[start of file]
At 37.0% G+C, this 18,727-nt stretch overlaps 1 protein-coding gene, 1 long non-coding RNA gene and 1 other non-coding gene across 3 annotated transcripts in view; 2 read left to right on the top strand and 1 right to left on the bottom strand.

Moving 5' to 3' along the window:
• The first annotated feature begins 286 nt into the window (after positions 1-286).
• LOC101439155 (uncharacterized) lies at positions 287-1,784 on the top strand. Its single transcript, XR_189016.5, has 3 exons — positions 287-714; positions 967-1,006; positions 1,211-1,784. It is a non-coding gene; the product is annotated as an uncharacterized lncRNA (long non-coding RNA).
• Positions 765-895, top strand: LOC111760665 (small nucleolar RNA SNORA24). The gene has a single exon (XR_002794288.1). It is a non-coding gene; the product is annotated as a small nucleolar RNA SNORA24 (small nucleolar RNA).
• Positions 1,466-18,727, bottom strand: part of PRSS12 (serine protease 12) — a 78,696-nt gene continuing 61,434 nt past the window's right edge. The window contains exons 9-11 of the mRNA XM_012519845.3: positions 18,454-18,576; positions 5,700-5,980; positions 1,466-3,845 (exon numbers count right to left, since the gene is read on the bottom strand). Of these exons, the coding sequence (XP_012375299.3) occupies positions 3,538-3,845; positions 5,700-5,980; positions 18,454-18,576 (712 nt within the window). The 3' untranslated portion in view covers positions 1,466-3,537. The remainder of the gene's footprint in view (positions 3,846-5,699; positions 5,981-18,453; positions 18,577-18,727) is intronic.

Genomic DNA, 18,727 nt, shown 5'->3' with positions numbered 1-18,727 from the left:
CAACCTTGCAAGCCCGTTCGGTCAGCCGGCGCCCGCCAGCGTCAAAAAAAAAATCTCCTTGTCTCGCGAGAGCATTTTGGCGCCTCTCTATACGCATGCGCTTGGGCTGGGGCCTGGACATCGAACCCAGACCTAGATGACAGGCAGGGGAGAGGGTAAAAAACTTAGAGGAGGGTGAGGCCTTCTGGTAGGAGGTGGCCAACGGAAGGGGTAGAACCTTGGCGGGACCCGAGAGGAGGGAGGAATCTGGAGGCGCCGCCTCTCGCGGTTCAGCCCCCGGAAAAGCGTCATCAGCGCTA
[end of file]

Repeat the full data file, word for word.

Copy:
At 37.0% G+C, this 18,727-nt stretch overlaps 1 protein-coding gene, 1 long non-coding RNA gene and 1 other non-coding gene across 3 annotated transcripts in view; 2 read left to right on the top strand and 1 right to left on the bottom strand.

Moving 5' to 3' along the window:
• The first annotated feature begins 286 nt into the window (after positions 1-286).
• LOC101439155 (uncharacterized) lies at positions 287-1,784 on the top strand. Its single transcript, XR_189016.5, has 3 exons — positions 287-714; positions 967-1,006; positions 1,211-1,784. It is a non-coding gene; the product is annotated as an uncharacterized lncRNA (long non-coding RNA).
• Positions 765-895, top strand: LOC111760665 (small nucleolar RNA SNORA24). The gene has a single exon (XR_002794288.1). It is a non-coding gene; the product is annotated as a small nucleolar RNA SNORA24 (small nucleolar RNA).
• Positions 1,466-18,727, bottom strand: part of PRSS12 (serine protease 12) — a 78,696-nt gene continuing 61,434 nt past the window's right edge. The window contains exons 9-11 of the mRNA XM_012519845.3: positions 18,454-18,576; positions 5,700-5,980; positions 1,466-3,845 (exon numbers count right to left, since the gene is read on the bottom strand). Of these exons, the coding sequence (XP_012375299.3) occupies positions 3,538-3,845; positions 5,700-5,980; positions 18,454-18,576 (712 nt within the window). The 3' untranslated portion in view covers positions 1,466-3,537. The remainder of the gene's footprint in view (positions 3,846-5,699; positions 5,981-18,453; positions 18,577-18,727) is intronic.

Genomic DNA, 18,727 nt, shown 5'->3' with positions numbered 1-18,727 from the left:
CAACCTTGCAAGCCCGTTCGGTCAGCCGGCGCCCGCCAGCGTCAAAAAAAAAATCTCCTTGTCTCGCGAGAGCATTTTGGCGCCTCTCTATACGCATGCGCTTGGGCTGGGGCCTGGACATCGAACCCAGACCTAGATGACAGGCAGGGGAGAGGGTAAAAAACTTAGAGGAGGGTGAGGCCTTCTGGTAGGAGGTGGCCAACGGAAGGGGTAGAACCTTGGCGGGACCCGAGAGGAGGGAGGAATCTGGAGGCGCCGCCTCTCGCGGTTCAGCCCCCGGAAAAGCGTCATCAGCGCTA